12 Jan Social Hosting – What It Is and Why Adults Shouldn’t Do It
Social hosting refers to parents who knowingly provide alcohol to minors that are not their children or allow alcohol to be consumed by minors on property they control, like their house or a rented space. In effect, these parents are ‘hosting’ an alcohol party for minors.
Many parents believe they can teach their child to drink responsibly or that only kids with the strictest parents drink the most because they don’t know how to drink. Research is very clear on this subject – there’s a lot more to worry about than underage drinking and driving. Alcohol is the most abused substance by Texas teens and the most available.
Nationwide, organizations like Next Step, are working to motivate local governing bodies to enact specific Social Hosting ordinances, giving law enforcement yet another tool to prevent underage drinking. Currently, providing alcohol to a minor who is not your child is punishable by up to 365 days in jail and a $4000 fine. This is a very stiff penalty that requires a more in-depth investigation than that typically needed for an ordinance violation.
Texas law does allow parents or court-appointed custodians to provide alcohol to their own child or spouse and if the parent/adult is visibly present when the minor possesses and/or consumes the alcoholic beverage. It is commonly believed that the intent of this exemption was to enable small amounts of alcohol to be consumed during religious observations and ceremonies.
Research shows that when parents give alcohol to kids, those children are more likely to get into alcohol-related trouble and they’re more likely to drink to get drunk than other young people. Also, when teens feel they have their parents’ approval to drink, they drink more and more often when they are not with their parents.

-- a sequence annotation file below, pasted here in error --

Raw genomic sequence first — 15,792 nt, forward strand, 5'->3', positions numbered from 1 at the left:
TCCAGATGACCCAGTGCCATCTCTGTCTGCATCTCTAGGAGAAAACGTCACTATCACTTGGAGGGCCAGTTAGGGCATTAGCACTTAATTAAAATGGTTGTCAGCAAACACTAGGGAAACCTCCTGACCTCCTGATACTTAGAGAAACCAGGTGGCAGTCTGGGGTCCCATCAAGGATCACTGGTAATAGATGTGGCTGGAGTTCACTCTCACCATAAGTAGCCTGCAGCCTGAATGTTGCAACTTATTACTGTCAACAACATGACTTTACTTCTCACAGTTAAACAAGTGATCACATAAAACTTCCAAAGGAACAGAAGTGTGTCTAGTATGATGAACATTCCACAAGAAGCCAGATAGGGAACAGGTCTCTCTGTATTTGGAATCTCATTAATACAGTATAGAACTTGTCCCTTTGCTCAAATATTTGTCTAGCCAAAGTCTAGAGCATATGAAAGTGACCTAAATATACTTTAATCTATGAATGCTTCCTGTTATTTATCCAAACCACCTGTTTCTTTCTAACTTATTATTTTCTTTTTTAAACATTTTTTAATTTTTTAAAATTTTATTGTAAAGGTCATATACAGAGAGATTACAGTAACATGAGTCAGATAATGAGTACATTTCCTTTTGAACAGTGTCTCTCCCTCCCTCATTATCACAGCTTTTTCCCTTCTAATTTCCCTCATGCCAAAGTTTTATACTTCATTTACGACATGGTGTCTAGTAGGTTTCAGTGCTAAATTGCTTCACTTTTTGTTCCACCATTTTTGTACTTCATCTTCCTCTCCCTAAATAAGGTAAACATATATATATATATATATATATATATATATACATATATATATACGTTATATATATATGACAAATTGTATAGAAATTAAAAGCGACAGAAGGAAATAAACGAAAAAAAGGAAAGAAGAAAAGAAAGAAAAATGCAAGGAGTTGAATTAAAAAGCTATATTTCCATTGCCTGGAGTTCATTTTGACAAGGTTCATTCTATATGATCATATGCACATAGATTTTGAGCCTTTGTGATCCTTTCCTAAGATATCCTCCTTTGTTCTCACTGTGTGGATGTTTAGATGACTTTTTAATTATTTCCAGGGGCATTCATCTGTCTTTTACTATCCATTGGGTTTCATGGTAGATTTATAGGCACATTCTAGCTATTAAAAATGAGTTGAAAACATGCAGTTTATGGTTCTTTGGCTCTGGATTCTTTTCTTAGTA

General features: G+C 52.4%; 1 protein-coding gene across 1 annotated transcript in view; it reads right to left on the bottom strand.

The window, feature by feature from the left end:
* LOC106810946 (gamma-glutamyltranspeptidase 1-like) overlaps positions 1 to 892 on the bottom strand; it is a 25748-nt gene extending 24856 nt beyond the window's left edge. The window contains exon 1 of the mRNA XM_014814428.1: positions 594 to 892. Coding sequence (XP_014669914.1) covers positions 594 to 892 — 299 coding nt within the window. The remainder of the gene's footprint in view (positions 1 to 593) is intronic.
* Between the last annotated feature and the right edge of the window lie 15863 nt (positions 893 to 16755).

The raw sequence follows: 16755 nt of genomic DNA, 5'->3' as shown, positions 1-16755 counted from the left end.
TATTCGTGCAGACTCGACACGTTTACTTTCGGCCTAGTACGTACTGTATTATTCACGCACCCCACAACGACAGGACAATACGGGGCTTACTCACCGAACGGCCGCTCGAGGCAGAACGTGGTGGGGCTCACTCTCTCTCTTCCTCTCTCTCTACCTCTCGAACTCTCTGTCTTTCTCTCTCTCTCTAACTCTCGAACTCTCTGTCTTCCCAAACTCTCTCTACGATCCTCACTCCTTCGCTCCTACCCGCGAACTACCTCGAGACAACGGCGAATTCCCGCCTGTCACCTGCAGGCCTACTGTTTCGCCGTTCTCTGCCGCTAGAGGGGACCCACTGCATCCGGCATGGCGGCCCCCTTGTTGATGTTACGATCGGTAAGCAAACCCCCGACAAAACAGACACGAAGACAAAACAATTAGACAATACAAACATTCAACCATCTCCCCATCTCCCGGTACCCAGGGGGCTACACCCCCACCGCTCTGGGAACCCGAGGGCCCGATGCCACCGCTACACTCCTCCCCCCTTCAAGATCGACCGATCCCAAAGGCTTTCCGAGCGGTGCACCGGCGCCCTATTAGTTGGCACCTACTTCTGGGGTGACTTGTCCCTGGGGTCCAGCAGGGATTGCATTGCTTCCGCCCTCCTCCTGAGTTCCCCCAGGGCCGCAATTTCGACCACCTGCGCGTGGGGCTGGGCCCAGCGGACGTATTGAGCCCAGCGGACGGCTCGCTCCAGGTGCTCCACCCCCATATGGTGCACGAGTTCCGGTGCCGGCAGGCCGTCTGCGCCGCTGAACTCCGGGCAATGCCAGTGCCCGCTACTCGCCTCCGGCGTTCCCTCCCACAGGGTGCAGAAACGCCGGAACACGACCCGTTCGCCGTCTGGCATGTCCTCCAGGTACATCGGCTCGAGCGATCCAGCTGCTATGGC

When teens do drink, they binge drink 90% of the time. So, they’re not “drinking responsibly.” When teens binge drink, it puts them at a greater chance for risky sexual behavior, physical and sexual assault, unintentional accidents and even death. Teenagers also have an increased risk of addiction. Children who begin drinking at age 13 have a 45% chance of becoming alcohol-dependent. A person who starts drinking at the legal age of 21 has only a 7% chance of becoming addicted.
Research also proves that kids whose parents convey a strong disapproval message about underage drinking are 80% less likely to drink than teens whose parents don’t.
Adults may still wonder why we need a Social Host Ordinance if the law already prohibits providing alcohol to minors. The fact is, the law still allows parents and guardians to provide alcohol to minors and the burden of proof on law enforcement requires visual confirmation of the alcohol provision.
According to Texans Standing Tall, a statewide prevention coalition, a local social host ordinance is a local law that holds adults liable for underage drinking on their property and/or for providing alcohol to minors. Communities across the country have begun to pass such ordinances to ensure the health and safety of youth. A social host ordinance is a prevention tool designed “to stop parties where binge drinking is occurring by creating adult accountability without necessarily elevating the offense to the misdemeanor level that can carry a penalty of jail time” (An Issue Briefing: The Petaluma Social Host Ordinance).
You can learn more about the statewide effort to enact social host ordinances here: Hosting in the Home is Still Risky for Youth
In recent months, the cities of El Paso and San Antonio have passed Social Host Ordinances. Next Step Community Solutions will continue to work through our 3 community coalitions to ensure our youth and communities are safe from the dangers of underage drinking.